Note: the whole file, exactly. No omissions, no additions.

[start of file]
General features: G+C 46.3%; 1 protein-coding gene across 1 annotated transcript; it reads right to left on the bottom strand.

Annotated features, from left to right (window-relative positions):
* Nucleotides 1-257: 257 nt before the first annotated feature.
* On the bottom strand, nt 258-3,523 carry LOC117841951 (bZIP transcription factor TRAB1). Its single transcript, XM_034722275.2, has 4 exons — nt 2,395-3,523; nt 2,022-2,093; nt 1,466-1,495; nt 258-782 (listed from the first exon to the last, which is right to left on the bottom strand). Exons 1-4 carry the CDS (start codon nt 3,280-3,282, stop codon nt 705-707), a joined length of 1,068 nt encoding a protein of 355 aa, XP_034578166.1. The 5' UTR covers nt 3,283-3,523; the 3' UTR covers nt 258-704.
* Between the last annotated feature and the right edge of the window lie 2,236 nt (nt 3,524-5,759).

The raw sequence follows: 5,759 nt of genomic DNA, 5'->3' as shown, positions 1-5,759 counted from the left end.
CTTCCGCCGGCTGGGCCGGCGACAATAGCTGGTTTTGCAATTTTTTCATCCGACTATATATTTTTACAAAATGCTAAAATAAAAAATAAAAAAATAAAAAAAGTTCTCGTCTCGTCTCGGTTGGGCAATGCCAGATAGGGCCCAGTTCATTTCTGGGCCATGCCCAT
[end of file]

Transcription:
General features: G+C 46.3%; 1 protein-coding gene across 1 annotated transcript; it reads right to left on the bottom strand.

Annotated features, from left to right (window-relative positions):
* Nucleotides 1-257: 257 nt before the first annotated feature.
* On the bottom strand, nt 258-3,523 carry LOC117841951 (bZIP transcription factor TRAB1). Its single transcript, XM_034722275.2, has 4 exons — nt 2,395-3,523; nt 2,022-2,093; nt 1,466-1,495; nt 258-782 (listed from the first exon to the last, which is right to left on the bottom strand). Exons 1-4 carry the CDS (start codon nt 3,280-3,282, stop codon nt 705-707), a joined length of 1,068 nt encoding a protein of 355 aa, XP_034578166.1. The 5' UTR covers nt 3,283-3,523; the 3' UTR covers nt 258-704.
* Between the last annotated feature and the right edge of the window lie 2,236 nt (nt 3,524-5,759).

The raw sequence follows: 5,759 nt of genomic DNA, 5'->3' as shown, positions 1-5,759 counted from the left end.
CTTCCGCCGGCTGGGCCGGCGACAATAGCTGGTTTTGCAATTTTTTCATCCGACTATATATTTTTACAAAATGCTAAAATAAAAAATAAAAAAATAAAAAAAGTTCTCGTCTCGTCTCGGTTGGGCAATGCCAGATAGGGCCCAGTTCATTTCTGGGCCATGCCCAT